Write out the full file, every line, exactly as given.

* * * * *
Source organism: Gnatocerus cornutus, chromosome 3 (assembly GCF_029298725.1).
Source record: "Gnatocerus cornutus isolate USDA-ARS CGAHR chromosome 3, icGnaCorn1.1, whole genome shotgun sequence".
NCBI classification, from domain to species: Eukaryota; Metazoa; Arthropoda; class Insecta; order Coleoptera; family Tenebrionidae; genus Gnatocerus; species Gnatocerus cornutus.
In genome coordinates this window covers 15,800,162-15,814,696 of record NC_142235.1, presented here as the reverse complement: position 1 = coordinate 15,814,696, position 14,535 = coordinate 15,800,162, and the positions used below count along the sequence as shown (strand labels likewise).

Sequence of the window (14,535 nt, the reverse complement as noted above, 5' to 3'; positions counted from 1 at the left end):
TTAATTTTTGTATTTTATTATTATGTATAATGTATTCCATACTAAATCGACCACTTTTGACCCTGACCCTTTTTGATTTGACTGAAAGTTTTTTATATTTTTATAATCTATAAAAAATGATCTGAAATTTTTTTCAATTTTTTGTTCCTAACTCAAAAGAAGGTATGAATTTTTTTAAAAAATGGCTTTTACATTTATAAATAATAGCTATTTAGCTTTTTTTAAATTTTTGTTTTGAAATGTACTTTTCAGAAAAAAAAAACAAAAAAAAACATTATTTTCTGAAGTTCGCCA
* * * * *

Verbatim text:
Source organism: Gnatocerus cornutus, chromosome 3 (assembly GCF_029298725.1).
Source record: "Gnatocerus cornutus isolate USDA-ARS CGAHR chromosome 3, icGnaCorn1.1, whole genome shotgun sequence".
NCBI classification, from domain to species: Eukaryota; Metazoa; Arthropoda; class Insecta; order Coleoptera; family Tenebrionidae; genus Gnatocerus; species Gnatocerus cornutus.
In genome coordinates this window covers 15,800,162-15,814,696 of record NC_142235.1, presented here as the reverse complement: position 1 = coordinate 15,814,696, position 14,535 = coordinate 15,800,162, and the positions used below count along the sequence as shown (strand labels likewise).

Sequence of the window (14,535 nt, the reverse complement as noted above, 5' to 3'; positions counted from 1 at the left end):
TTAATTTTTGTATTTTATTATTATGTATAATGTATTCCATACTAAATCGACCACTTTTGACCCTGACCCTTTTTGATTTGACTGAAAGTTTTTTATATTTTTATAATCTATAAAAAATGATCTGAAATTTTTTTCAATTTTTTGTTCCTAACTCAAAAGAAGGTATGAATTTTTTTAAAAAATGGCTTTTACATTTATAAATAATAGCTATTTAGCTTTTTTTAAATTTTTGTTTTGAAATGTACTTTTCAGAAAAAAAAAACAAAAAAAAACATTATTTTCTGAAGTTCGCCA